ATLANTA (CN) – The 11th Circuit remanded the asylum petition of a Colombian lawyer and political activist who claimed she was politically persecuted, threatened, attacked, terrorized, kidnapped and beaten by the Revolutionary Armed Forces of Colombia (FARC).
Ximena Sanz de Santamaria was an active member of the Colombian Liberal Party and was formerly married to the Colombian ambassador to Peru. In 1993, while studying law, she joined the New Democratic Force, a group devoted to advancing democracy in Colombia.
She often traveled to the region of Mosquera, where she raised money for the poor, helped build schools, held political meetings and campaigned for the re-election of a mayor who opposed FARC.
This placed her on a list of FARC’s political enemies. She claimed the group threatened her life, and called her an “enemy of the people” and a “bourgeoise governmental bitch.” FARC forces allegedly kidnapped her, loaded her into a van and drove her to a mountain camp where she was told she would meet the local FARC commander and then be killed. It was only through the intervention of the Colombian military that she was rescued and airlifted to a hospital to treat her wounds, her asylum petition claims.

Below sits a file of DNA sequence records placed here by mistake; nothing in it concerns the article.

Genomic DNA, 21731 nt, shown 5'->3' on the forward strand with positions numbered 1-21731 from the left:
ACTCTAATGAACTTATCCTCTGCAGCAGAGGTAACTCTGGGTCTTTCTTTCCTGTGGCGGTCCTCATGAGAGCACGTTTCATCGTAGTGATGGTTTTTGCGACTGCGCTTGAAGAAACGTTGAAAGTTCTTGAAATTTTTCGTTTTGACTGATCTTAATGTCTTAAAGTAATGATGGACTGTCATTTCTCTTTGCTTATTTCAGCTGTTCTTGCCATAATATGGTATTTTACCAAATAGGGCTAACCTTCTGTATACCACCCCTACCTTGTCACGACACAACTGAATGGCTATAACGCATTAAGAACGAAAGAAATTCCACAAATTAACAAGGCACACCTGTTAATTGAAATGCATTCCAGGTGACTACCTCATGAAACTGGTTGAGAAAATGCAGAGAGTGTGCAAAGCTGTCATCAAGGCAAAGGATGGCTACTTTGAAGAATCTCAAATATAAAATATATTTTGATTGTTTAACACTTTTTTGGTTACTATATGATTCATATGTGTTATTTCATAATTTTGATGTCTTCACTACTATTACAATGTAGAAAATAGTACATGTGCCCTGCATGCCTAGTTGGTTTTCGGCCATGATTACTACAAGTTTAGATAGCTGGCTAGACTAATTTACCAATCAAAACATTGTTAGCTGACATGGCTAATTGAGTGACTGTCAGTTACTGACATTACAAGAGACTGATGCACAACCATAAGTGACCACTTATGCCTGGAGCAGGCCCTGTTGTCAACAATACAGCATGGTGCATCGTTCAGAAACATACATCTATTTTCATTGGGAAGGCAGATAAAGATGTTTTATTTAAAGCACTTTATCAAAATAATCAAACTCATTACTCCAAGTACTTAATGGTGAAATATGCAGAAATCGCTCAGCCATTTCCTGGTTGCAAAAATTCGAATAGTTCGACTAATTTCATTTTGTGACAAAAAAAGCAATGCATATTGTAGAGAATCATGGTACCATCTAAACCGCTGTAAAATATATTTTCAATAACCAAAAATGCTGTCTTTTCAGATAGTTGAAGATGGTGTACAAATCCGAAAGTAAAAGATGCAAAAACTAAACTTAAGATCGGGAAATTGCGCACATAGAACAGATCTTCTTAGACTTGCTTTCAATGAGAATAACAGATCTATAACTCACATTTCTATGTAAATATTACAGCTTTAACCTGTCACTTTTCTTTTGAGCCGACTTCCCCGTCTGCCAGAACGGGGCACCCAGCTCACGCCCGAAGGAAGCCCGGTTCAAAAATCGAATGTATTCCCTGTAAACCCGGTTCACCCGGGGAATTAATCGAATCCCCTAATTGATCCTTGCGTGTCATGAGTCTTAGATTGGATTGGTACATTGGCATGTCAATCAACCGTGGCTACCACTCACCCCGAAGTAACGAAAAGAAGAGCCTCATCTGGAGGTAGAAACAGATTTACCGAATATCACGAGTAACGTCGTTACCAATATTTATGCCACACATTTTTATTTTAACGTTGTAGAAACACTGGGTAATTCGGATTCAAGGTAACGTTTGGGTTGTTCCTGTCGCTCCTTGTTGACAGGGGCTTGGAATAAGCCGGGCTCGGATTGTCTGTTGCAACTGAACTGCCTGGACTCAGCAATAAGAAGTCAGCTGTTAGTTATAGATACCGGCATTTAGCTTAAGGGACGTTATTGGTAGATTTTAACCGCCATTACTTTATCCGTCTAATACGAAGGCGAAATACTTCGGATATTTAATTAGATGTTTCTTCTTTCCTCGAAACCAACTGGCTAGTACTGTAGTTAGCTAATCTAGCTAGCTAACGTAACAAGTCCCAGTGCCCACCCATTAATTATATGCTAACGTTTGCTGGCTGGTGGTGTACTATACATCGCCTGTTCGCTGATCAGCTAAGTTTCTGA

She fled to the United States in August 2000 to seek asylum. The immigration judge found her testimony credible and consistent, but denied her application because she had returned to her native country five times.
The circuit found that Santamaria suffered past persecution and has a well-founded fear of future persecution, despite returning, because she went back to “remain with her family and work against those responsible for her persecution and the persecution of others. Courage does not negate fear.” See ruling.